disorder ranging from
- disrupting the trading floor of the New York Stock Exchange to the
destruction of the Clocks
- at Grand Central Terminal, the main commuter station for workers in
New York City. The
- Yippie's will be in the center of action six weeks later at the
Chicago Democratic National
- Convention, hosting a "Festival of Life" in contrast to
what they term the convention's
- "Festival of Death."
- July 24
- At the Newport (Rhode Island) Folk Festival singer Arlo Guthrie performs
his 20 minute
- ballad "Alice's Restaurant" to rave reviews.
- August 8
- At their Party convention in Miami Beach the Republicans nominate Richard
- to be their presidential candidate. The next day Nixon will appoint
Spiro Agnew of Maryland
- as his running mate. Nixon has been challenged in his campaign by
Nelson Rockefeller of
- New York, and Ronald Reagan of California.
- August 20
- The Soviet Union invades Czechoslovakia with over 200,000 Warsaw pact
- an end to the "Prague Spring," and beginning a period of
enforced and oppressive
- August 26
- Mayor Richard Daley opens the Democratic National Convention in Chicago.
- convention moves haltingly toward nominating Hubert Humphrey for
president, the city's
- police attempt to enforce an 11 o'clock curfew. On that Monday night
- widespread, but generally peaceful. The next two days, however,
bring increasing tension
- and violence to the situation.
- August 28
- By most accounts, on Wednesday evening Chicago police take action against
- demonstrators without provocation. The police beat some marchers
unconscious and send
- at least 100 to emergency rooms while arresting 175. Mayor
Daley tried the next day to
- explain the police action at a press conference. He famously
explained: "The policeman
- isn't there to create disorder, the policeman is there to preserve
- Twenty-eight years later, when the Democrats next held a convention in
- police officers still on the force wore t-shirts proclaiming,
"We kicked their father's butt in
- '68 and now it's your turn."
- September 1
- Democratic nominee Hubert Humphrey kicks off his presidential campaign at
- City's Labor Day parade.
- September 7
- Women's Liberation groups, joined by members of New York NOW, target the
- America Beauty Contest in Atlantic City. The protest includes
- including ritual disposal of traditional female roles into the
"freedom ashcan." While nothing
- is actually set on fire, one organizer's comment - quoted in the New
York Times the next
- day - that the protesters "wouldn't do anything dangerous, just
a symbolic bra-burning," lives
- on in the derogatory term "bra-burning feminist."
- September 29
- This date marks the thirtieth anniversary of Neville Chamberlain's Munich
- Czechoslovakia's Sudatenland to Hitler. This action widely seen as a
- factor to the devastation of World War II. The domino theory which
underlay so much of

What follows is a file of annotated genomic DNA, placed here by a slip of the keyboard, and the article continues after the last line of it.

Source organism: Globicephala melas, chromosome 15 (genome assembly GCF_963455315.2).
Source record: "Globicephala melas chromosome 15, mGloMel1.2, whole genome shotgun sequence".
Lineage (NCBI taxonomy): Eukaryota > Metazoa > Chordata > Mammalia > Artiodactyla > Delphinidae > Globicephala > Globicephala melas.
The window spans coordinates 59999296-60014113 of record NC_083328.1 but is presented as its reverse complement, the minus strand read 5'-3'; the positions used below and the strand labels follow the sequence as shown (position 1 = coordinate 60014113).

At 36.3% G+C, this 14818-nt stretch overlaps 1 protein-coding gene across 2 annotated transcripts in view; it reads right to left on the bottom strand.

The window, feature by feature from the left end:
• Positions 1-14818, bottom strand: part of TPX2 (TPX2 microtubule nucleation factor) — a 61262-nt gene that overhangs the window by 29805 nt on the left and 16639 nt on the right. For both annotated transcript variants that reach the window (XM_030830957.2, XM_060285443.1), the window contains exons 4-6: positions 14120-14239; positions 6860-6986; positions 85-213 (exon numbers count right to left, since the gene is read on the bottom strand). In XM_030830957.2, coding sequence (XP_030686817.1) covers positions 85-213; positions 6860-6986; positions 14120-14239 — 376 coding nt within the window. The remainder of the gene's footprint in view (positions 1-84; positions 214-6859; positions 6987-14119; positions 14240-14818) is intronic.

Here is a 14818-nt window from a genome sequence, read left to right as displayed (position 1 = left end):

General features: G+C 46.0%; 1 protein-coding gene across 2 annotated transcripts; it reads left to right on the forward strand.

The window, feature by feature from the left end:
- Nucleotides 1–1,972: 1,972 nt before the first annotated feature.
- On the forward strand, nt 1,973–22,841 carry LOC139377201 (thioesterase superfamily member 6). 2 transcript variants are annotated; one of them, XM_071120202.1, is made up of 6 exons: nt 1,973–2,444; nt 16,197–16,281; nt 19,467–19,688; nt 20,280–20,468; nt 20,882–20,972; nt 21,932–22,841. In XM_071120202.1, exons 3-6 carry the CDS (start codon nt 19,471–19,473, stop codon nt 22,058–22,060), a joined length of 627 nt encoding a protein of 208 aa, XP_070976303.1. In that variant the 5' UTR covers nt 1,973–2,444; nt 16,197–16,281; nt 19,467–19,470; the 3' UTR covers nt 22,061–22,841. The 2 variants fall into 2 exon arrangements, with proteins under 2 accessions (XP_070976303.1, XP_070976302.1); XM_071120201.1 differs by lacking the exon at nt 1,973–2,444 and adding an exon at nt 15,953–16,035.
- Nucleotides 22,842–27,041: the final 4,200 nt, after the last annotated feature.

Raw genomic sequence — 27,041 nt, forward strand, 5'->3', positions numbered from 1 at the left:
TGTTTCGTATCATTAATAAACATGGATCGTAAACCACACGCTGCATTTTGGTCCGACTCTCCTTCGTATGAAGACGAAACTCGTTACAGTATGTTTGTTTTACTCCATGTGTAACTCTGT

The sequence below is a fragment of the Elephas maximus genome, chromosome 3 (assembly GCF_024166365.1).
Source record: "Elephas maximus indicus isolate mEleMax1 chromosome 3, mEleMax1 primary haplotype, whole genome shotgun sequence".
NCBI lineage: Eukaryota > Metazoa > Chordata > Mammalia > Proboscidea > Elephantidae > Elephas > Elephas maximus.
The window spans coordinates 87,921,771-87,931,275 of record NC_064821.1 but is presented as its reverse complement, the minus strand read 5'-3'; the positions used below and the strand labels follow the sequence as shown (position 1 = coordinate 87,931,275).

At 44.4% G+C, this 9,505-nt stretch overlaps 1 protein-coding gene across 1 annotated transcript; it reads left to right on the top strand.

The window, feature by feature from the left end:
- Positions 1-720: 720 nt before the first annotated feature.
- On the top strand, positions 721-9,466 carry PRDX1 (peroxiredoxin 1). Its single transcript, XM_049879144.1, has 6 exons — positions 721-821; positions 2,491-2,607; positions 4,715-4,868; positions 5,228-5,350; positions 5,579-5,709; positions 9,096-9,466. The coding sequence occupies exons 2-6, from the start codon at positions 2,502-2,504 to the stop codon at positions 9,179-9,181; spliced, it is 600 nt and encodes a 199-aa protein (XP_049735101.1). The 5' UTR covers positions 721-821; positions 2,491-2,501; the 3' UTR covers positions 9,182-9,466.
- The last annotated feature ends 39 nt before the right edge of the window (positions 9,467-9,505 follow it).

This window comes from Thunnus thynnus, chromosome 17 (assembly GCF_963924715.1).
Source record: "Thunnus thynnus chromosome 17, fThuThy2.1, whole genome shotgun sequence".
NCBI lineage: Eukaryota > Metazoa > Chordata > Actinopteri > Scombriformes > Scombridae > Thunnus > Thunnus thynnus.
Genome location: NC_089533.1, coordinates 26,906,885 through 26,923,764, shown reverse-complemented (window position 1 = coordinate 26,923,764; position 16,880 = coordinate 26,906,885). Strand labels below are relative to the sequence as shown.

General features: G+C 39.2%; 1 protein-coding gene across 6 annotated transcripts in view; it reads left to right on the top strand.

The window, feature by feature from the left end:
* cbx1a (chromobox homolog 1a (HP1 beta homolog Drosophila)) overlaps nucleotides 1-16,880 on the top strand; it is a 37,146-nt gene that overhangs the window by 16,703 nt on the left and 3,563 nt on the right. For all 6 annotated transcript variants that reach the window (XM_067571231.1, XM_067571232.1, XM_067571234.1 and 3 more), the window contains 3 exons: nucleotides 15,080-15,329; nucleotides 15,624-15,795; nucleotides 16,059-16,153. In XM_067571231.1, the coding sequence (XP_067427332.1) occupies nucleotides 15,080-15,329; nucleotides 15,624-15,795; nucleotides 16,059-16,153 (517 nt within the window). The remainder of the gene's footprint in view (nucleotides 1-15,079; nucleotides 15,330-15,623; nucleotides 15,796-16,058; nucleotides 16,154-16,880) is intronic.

- American action in Vietnam can be seen as a direct response to the
failure of international
- response to the German dictator.
- October 2
- Police and military troops in Mexico City react violently to a student -
led protest in Tlatelolco
- Square. Hundreds of the demonstrators are killed or injured.
- October 3
- George Wallace, who has been running an independent campaign for the
- has met significant support in the South and the Midwest, names
retired Air Force Chief of
- Staff Curtis E. LeMay to be his running mate. At the press
conference, the general is asked
- about his position on the use of nuclear weapons, and responds:
"I think most military men
- think it's just another weapon in the arsenal... I think there are
many times when it would be
- most efficient to use nuclear weapons. ... I don't believe the world
would end if we exploded
- a nuclear weapon."
- October 11
- Apollo 7 is launched from Florida for an eleven day journey which will
orbit the Earth 163
- October 12
- The Summer Olympic Games open in Mexico City. The games have been
boycotted by 32
- African nations in protest of South Africa's participation. On the
18th Tommie Smith and
- John Carlos, US athletes and medallists in the 200-meter dash will
further disrupt the
- games by performing the black power salute during the
"Star-Spangled Banner" at their
- medal ceremony.
- October 20
- Jacqueline Kennedy is married to Aristotle Onassis, a Greek shipping
magnate on the
- private island of Skorpios.
- October 31
- President Johnson announces a total halt to US bombing in North Vietnam.
- November 5
- Election Day. The results of the popular vote are 31,770,000 for Nixon,
43.4 percent of the
- total; 31,270,000 or 42.7 percent for Humphrey; 9,906,000 or 13.5
percent for Wallace;
- and 0.4 percent for other candidates.
- November 14
- National Turn in Your Draft Card Day is observed with rallies and protests
- campuses throughout the country.
- November 26
- After stalling for months, the South Vietnamese government agrees to join
in the Paris
- peace talks.
- December 11
- The unemployment rate, at 3.3 percent, is the lowest it has been in
- December 12
- Robert and Ethel Kennedy's daughter, Rory, their eleventh child is born.
- December 21
- The launch of Apollo 8 begins the first US mission to orbit the Moon.
The above information came from 1968:Timeline at http://www.stg.brown.edu/projects/1968/reference/timeline.html
Grave of Nick Adams
Nick Adams was an actor (1931-1968) who appeared in "Rebel Without a
Cause." Saints Cyril and Methodius Ukrainian Church Cemetery